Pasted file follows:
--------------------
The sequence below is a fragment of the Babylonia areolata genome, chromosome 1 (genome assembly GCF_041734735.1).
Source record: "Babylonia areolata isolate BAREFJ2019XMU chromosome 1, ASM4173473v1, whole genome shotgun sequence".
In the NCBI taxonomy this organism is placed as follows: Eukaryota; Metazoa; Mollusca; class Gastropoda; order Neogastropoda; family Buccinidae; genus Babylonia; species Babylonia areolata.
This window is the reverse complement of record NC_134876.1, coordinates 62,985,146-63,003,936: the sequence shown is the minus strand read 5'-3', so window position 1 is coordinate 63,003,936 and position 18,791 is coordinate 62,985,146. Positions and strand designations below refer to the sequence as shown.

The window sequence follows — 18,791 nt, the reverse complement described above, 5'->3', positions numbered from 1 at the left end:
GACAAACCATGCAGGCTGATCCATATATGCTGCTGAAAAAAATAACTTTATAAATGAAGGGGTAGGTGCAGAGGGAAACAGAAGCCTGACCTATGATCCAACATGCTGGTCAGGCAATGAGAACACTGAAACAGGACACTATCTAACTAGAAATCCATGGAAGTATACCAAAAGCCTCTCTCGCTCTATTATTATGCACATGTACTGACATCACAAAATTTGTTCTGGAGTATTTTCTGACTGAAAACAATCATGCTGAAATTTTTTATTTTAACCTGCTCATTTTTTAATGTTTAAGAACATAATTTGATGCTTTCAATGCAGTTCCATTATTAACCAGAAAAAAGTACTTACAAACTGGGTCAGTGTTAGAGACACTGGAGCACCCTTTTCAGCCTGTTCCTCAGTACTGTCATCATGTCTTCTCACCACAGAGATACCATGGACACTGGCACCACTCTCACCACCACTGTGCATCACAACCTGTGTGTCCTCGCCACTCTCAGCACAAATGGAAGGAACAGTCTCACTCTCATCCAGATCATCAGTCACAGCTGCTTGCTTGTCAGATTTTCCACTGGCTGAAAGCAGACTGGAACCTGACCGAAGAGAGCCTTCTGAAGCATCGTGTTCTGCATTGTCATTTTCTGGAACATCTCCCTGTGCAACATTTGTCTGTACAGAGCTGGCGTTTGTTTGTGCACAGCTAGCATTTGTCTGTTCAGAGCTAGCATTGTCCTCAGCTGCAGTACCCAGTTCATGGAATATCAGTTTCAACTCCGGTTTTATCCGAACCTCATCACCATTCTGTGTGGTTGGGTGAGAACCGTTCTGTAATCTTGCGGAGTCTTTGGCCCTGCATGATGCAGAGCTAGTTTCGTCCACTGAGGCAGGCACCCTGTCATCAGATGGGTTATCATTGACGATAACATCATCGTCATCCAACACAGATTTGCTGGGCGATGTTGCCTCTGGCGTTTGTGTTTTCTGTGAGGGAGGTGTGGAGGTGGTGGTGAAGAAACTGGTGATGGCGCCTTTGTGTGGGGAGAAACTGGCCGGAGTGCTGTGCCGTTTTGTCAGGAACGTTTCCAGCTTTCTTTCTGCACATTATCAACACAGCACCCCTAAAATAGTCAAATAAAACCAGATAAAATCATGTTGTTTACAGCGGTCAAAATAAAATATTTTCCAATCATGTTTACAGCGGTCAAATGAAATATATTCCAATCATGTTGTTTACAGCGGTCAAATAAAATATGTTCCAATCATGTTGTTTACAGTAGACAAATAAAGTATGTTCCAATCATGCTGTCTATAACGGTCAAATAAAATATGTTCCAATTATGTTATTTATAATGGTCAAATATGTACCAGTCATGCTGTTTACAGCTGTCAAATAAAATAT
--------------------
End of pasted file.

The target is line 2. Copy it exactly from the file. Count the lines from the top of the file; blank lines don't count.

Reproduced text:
Source record: "Babylonia areolata isolate BAREFJ2019XMU chromosome 1, ASM4173473v1, whole genome shotgun sequence".